Men’s tennis at a crossroads?

Novak Djokovic became the No. 1-ranked tennis player for the first time at Wimbledon in 2011. He just locked up the No. 1 ranking for the third time in four years at the Barclay’s ATP World Tour Finals in London.

Novak Djokovic became the No. 1-ranked tennis player for the first time at Wimbledon in 2011. He just locked up the No. 1 ranking for the third time in four years at the Barclay’s ATP World Tour Finals in London.

Had an interesting conversation with a saleswoman the other day regarding watches. I remarked that it’s intriguing that so many watch manufacturers have tennis players for pitch men – and women. You don’t see as many NFL players representing watches.

That might seem counterintuitive since tennis isn’t played against a clock – although it certainly records the time of each match, whereas football is played in four 15-minute intervals, albeit with lots of timeouts and a halftime. Shouldn’t Peyton Manning be the spokesman for Piaget?

But a watch – a gift of time – is a classy thing, she said. Tennis players are classy, she added. By implication, football players are not.

It’s always dangerous to generalize, of course, but there is some truth in what she said, as I myself have pointed out in this blog. Tennis has prescribed rules for deportment and an intimate, relatively quieter setting – though it can get pretty loud – that underscores infractions. When Novak Djokovic sarcastically applauded the crowd as it applauded his double-fault in a semifinal against Kei Nishikori at the Barclay’s ATP World Tour Finals in London Nov. 15, he was quick to blame himself for letting the crowd get to him and losing his concentration.

You think a football player’s going to apologize for letting the crowd get to him? You think a football crowd’s going to limit itself to cheering for the opposition’s mistakes? The language alone at football games is among the most scurrilous you’ll ever hear. It peppers my forthcoming novel “The Penalty for Holding,” in which New York Templars backup quarterback-turned-breakout star Quinn Novak remembers “the vomit of vulgarity” strewn at him and his teammates as he considers their flaws.

Been a while since we talked about Nole and company, though. When last we left him and the rest of the Big Four – Roger Federer, Rafael Nadal and Andy Murray – they were at a crossroads at the US Open with Kei and winner Marin Cilic knocking on the door of the top players and Stan the Man Wawrinka having made his presence known with an Australian Open win in January. Such has been the seriousness of the domestic abuse scandal in the NFL and college ball and hazing at the high school level that men’s tennis, the comparatively well-behaved child, has taken a back seat on my blog this fall.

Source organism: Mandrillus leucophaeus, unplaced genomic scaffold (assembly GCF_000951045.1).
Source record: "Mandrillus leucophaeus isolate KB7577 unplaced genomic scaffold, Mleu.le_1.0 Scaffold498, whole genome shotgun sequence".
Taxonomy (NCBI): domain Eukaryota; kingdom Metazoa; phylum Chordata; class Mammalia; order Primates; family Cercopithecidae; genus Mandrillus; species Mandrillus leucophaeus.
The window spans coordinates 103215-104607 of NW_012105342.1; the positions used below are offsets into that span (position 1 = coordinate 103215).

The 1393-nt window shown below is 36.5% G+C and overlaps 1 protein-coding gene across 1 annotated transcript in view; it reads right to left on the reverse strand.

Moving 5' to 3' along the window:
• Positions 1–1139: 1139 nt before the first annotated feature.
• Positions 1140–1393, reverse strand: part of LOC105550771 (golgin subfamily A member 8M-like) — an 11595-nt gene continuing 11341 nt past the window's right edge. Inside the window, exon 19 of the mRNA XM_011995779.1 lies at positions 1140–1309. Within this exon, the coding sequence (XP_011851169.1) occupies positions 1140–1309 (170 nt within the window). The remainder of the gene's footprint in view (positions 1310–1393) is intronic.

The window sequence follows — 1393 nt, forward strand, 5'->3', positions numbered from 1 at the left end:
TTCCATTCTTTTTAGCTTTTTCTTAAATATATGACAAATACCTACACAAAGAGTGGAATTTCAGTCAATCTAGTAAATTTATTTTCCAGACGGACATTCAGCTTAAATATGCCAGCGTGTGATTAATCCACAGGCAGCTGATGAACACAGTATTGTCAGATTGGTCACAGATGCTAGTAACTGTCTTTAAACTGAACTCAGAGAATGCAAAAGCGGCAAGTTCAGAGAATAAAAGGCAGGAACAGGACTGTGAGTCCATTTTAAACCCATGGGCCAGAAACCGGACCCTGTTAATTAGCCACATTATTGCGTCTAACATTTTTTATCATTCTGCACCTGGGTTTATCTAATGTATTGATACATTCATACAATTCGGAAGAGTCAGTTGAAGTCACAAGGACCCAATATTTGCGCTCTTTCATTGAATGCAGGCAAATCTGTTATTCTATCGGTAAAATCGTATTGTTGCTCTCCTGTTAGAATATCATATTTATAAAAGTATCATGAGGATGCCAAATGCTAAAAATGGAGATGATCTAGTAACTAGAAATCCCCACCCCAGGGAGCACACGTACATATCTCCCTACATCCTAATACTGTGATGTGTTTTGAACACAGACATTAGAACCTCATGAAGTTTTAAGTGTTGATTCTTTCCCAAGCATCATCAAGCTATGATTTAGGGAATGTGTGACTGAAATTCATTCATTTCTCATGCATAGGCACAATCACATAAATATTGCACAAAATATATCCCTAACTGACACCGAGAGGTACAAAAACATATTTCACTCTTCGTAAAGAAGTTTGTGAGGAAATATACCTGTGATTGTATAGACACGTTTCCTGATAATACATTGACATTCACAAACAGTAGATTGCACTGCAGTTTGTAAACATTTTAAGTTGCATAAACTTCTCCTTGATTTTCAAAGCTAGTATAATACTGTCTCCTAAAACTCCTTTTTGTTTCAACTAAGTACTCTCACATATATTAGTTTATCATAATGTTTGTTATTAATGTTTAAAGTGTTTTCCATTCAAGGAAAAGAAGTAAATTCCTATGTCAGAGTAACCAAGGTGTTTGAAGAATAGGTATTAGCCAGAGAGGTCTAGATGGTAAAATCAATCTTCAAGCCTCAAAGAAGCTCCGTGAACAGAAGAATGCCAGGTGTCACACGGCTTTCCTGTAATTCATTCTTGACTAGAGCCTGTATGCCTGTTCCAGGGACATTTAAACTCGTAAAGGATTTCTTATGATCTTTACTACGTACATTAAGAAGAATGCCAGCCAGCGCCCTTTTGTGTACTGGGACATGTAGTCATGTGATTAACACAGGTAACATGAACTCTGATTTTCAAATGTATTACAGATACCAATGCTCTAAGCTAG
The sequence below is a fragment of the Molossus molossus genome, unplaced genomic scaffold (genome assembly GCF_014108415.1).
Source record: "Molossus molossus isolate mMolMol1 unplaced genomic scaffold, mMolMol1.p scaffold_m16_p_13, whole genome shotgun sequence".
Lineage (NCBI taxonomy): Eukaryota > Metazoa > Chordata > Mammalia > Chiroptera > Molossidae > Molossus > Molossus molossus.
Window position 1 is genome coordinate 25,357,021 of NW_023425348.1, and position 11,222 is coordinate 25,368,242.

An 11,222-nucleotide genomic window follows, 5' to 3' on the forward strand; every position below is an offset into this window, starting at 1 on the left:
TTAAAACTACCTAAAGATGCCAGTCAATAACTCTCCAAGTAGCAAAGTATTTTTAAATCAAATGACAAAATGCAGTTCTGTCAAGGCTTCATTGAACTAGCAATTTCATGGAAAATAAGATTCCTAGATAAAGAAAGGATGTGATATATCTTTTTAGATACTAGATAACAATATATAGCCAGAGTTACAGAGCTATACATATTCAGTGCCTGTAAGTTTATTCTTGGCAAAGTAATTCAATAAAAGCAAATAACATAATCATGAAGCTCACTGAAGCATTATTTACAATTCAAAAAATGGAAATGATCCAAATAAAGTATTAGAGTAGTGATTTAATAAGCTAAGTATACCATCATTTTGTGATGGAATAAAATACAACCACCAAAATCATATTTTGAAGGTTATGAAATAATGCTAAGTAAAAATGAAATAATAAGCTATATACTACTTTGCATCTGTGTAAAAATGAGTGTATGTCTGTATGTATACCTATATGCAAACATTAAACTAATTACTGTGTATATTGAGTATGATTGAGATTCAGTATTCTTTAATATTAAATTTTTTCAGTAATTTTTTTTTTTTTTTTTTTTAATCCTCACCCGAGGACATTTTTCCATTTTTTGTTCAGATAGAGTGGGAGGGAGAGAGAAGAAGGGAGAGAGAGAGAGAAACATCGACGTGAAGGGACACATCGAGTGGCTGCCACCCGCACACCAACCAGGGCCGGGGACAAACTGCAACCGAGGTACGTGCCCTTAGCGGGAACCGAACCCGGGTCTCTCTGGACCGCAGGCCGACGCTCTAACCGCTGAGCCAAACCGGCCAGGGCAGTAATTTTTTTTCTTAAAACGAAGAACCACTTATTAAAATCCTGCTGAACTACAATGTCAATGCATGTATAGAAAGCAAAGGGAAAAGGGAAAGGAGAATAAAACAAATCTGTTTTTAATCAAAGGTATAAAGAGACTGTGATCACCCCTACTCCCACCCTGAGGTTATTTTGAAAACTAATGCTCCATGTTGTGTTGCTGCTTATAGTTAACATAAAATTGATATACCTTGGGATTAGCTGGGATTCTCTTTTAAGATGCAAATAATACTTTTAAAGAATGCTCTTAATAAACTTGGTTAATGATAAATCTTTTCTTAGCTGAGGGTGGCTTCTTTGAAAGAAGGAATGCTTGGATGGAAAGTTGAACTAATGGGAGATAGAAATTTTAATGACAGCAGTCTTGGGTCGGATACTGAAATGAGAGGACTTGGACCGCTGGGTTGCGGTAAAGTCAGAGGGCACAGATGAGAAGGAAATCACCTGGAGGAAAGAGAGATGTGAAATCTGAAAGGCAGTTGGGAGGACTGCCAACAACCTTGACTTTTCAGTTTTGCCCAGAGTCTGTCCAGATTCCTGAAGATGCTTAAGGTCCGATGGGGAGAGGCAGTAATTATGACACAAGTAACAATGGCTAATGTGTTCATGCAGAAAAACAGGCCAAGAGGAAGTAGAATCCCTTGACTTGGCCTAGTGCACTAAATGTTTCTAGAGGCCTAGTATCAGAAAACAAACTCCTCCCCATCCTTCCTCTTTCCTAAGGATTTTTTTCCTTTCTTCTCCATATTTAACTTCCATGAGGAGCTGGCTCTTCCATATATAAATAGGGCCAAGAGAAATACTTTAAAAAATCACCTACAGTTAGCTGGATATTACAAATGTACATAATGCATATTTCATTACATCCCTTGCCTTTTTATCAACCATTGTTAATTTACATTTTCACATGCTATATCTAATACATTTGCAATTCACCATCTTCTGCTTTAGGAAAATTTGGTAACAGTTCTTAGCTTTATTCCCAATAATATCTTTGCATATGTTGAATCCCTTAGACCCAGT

But that doesn’t mean the players have been idle – on or off the court. Nole and wife Jelena Ristic welcomed their “angel baby” Stefan Oct. 21 in Nice near their Monte Carlo home. (“Angel baby” – Nole has such a wonderful way with his tweets, in which he was quick to say how proud he was of his wife, since, let’s face it, it’s the woman who has to serve for that match.) Despite all the worries about what fatherhood would do to Nole’s game, he went on to win the China Open in Beijing for the fifth time before baby Stefan’s arrival and, since his birth, has taken the Paris Masters and will face Fed in the ATP Finals final in London Nov. 16 to close out the season in the battle of tennis daddys. Nole’s only loss this fall came against Fed in the Shanghai Rolex Masters semis, and Fed had to be perfect to beat him. No surprise. We’re in the indoor season, and Nole is one of the greatest indoor players – hell, one of the greatest players period. When he’s hot, he’s hot. Plus, never underestimate the pride a father puts into his work when he knows he has a little fella at home who’ll someday be looking up to him.

Speaking of daddys on tour, you have to hand it to Fed. The guy is 33 with two sets of twins and is back at No. 2 challenging for No. 1. (That will have to wait until next year. Nole locked up the No. 1 ranking for the third time in four years with a win against Tomas Berdych Nov. 14.) It’s too bad that some Federinas and members of the media can’t find it in their hearts to make room for Nole, because the two have an engaging rivalry. It may lack the brutal beauty of Rafanole, but it has its moments, as we saw at Wimbledon this year.

And it will have to do, because Rafa’s out, having undergone a successful appendectomy. Then he'll finally be getting treatment (via stem cells) for the back injury he sustained inthe Aussie Open final against Stan. We need him back, and we need Andy back. Not that he’s gone anywhere, except perhaps mentally. Fed actually let him win a game in his 6-0,6-1 drubbing of him in London. Is this the same young man who galvanized us with Olympic gold and Wimbledon and U.S. Open wins? And is the current sorry state of his game the effect of his back surgery last year, a coaching change (Andy replaced Ivan Lendl with Amélie Mauresmo) or something else?

In New York Times’ tennis columnist Christopher Clarey’s Nov. 15 piece about Nole wrapping up the No. 1 ranking, he notes that former No. 1 players Boris Becker (Nole’s coach), John McEnroe, Carlos Moya and Mats Wilander were on the court to help him celebrate. But that wasn’t the only reason they were on hand. They’re members of a new advisory board put together by ATP chief Chris Kermode to look at life after the Big Four.

Given Rafa’s injuries and Andy’s game at a crossroads, tennis may be wise to do so.